Three out of four hospitals that have guidelines on Jehovah's Witness patients have said they would give young children blood transfusions even if their parents opposed such procedures on account of their faith, according to a survey released Sunday.
The survey was conducted in March by Tetsuro Kagawa, an anesthesiologist at Hyogo Prefectural Kobe Children's Hospital, on 64 hospitals nationwide. Forty said they have guidelines.
Of those with guidelines, 30 said they would conduct blood transfusions, while three said they would not. The others said their guidelines have no specific provisions for children.
The survey showed that doctors at 12 hospitals performed a total of 23 operations on patients aged up to 18 related to Jehovah's Witness followers in 2005. Kagawa did not ask whether any of these hospitals complied with parental requests against blood transfusions.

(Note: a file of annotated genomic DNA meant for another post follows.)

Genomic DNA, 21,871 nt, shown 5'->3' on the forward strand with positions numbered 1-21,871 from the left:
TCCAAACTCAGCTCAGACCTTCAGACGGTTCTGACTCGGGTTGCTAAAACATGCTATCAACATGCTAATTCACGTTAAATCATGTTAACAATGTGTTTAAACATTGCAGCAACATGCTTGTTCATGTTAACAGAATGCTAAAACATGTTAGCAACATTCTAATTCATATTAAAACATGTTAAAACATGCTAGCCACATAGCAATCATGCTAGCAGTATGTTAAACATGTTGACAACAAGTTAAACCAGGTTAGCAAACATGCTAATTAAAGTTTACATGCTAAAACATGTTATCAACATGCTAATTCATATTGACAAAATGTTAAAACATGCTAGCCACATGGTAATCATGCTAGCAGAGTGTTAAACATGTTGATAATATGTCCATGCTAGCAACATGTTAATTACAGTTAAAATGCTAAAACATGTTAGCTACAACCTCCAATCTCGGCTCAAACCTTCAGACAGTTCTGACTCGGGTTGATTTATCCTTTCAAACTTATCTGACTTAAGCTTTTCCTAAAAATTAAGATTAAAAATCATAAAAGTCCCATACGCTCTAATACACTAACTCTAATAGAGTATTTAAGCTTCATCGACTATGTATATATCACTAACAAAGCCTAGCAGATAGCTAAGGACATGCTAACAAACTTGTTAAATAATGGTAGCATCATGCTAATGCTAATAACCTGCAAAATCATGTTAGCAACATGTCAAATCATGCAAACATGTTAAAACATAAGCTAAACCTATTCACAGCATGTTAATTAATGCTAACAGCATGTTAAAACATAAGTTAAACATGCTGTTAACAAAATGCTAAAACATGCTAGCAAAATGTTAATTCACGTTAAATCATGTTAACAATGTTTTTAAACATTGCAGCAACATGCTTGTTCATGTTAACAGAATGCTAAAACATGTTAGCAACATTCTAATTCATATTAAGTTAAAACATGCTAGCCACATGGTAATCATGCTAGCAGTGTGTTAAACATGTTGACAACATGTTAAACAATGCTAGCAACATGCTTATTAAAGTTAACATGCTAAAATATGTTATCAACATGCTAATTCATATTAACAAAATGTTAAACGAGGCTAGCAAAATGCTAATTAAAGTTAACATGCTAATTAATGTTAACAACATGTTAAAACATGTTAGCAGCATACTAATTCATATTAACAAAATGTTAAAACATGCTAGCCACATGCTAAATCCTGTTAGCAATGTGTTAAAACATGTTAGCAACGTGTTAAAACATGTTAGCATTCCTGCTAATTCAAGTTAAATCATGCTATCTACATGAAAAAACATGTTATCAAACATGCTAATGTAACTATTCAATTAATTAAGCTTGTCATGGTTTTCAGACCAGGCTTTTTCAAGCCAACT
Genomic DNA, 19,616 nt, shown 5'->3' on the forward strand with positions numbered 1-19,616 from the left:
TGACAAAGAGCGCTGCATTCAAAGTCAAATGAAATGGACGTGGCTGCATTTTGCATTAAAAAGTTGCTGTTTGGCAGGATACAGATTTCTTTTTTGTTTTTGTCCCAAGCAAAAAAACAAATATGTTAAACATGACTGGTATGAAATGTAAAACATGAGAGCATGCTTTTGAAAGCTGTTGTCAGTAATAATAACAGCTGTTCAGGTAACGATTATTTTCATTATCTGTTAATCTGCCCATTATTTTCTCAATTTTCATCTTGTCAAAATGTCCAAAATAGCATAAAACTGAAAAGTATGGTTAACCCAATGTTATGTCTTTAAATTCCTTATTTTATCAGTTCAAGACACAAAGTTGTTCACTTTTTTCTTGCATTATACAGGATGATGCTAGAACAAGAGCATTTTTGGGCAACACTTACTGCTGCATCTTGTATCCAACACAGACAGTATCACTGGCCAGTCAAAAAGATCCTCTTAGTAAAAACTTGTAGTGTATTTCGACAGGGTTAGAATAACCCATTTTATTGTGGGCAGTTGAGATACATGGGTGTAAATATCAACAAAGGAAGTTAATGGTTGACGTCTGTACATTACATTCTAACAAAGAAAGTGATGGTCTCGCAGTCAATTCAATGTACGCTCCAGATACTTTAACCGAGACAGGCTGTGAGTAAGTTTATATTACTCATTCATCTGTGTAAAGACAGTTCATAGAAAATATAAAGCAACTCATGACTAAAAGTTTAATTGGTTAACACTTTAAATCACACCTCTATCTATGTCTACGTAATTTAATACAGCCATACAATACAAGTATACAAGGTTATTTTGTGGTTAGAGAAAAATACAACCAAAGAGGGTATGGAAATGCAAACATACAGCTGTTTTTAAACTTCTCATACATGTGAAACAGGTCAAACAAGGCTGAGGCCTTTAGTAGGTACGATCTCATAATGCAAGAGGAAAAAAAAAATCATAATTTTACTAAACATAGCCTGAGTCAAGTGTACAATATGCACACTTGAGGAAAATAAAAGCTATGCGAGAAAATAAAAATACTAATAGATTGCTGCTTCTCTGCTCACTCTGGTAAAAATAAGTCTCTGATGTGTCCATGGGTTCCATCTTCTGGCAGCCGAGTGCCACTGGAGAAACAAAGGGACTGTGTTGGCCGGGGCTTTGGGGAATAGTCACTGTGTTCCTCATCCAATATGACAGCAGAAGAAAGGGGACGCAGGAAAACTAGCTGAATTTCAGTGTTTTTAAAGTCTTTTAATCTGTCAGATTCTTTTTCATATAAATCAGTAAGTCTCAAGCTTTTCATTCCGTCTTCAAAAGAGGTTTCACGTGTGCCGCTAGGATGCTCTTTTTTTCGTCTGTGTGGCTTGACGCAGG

Some hospitals have drawn up guidelines following a 2000 Supreme Court ruling that accommodated a rejection of a blood transfusion by a Jehovah's Witness as a matter subject to an individual's right to decide.
Many hospitals are believed to have no guidelines regarding Jehovah's Witnesses, who are estimated to number around 220,000 in Japan. Seeing the results of the survey, some experts expressed concerns about whether children's rights to medical treatment are properly protected.
The survey posed the hypothetical question of whether a hospital would go ahead with a blood transfusion for a 2-year-old patient if his Jehovah's Witness parents had refused a transfusion but there was no other way to save his life.